Seemingly lost in the chaos of the stock market volatility from a few weeks ago, a report from the Bureau of Labor Statistics that inflation, as measured by the Consumer Price Index, had risen 0.5% in January, which was higher than analyst estimates of 0.3%. The CPI rose 2.1% over the last 12 months.
Which begs the question: Is that good? Well, it depends.
Are you still working? Inflation can help get you that raise you’ve been hoping for. Selling a house soon? Inflation can help you get a top dollar offer.
But if you are retired, that 2.1% can be a problem. It could represent a 2.1% increase in how much you spend at the grocery, or how much a tank of gas costs. It could mean you need to take 2.1% more out of your retirement accounts this year to maintain your lifestyle.
Inflation means prices are going up, which is a good thing. If we did not have confidence that prices would go up in the future, we would be incentivized to wait to spend money. Think about it: Would you spend money today if you thought you could get the item cheaper tomorrow?
The 2.1% increase in inflation last year was right in line with what we typically expect inflation to be. When putting together a retirement income plan, we often use an even higher projection of 3.4% per year. Inflation is a critical variable in long term planning, and here’s why.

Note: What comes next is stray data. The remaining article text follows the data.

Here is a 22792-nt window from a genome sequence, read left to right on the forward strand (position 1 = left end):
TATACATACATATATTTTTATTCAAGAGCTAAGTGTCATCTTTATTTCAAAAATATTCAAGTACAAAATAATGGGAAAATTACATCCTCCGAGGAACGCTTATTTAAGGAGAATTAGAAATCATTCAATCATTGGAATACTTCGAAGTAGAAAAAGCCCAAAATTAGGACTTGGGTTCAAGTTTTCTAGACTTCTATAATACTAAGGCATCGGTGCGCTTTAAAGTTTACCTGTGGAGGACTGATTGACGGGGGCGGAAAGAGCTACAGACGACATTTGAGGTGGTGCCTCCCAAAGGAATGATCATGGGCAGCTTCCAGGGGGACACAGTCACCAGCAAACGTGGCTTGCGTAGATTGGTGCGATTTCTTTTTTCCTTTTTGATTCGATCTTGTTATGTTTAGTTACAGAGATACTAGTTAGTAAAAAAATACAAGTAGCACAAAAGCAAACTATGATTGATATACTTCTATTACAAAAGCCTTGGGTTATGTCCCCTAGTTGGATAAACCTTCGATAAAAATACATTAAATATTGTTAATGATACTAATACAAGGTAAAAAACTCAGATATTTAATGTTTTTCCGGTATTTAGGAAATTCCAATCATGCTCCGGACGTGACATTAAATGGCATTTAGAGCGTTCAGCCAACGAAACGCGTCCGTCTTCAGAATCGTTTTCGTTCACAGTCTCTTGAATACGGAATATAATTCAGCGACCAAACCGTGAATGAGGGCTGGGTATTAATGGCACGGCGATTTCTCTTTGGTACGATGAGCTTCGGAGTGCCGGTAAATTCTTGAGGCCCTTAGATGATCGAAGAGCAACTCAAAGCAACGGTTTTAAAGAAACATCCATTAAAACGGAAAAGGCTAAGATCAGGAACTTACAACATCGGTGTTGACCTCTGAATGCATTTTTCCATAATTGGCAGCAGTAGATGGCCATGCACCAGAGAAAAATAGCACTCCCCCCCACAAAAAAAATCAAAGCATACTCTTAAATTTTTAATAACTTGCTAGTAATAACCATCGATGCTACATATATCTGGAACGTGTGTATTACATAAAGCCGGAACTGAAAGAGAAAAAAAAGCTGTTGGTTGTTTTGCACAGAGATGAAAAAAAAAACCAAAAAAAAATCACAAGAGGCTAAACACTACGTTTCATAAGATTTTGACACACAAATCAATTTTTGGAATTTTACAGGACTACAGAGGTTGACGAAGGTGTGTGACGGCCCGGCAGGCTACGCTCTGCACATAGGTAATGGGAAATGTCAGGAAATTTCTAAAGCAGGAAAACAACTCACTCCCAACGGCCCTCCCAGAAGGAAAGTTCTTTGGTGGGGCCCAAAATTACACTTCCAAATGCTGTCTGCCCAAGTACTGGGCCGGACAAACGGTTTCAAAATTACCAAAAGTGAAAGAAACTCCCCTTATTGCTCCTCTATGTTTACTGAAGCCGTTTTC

At a 2% annual growth rate, money will increase by 50% in approximately 30 years. At 3.5%, it will double.
A $100,000 account would grow to $200,000 in 30 years at 3.5%. But inversely, a family spending $100,000 per year would need to spend $200,000 to maintain that lifestyle. That little bitty 1.5% difference in inflation can make an enormous difference in your life and how much money you spend.
Is that good or bad? Well, that depends on what your plan is to grow your money in retirement. Inflation can erode your purchasing power…don’t let it erode your confidence too!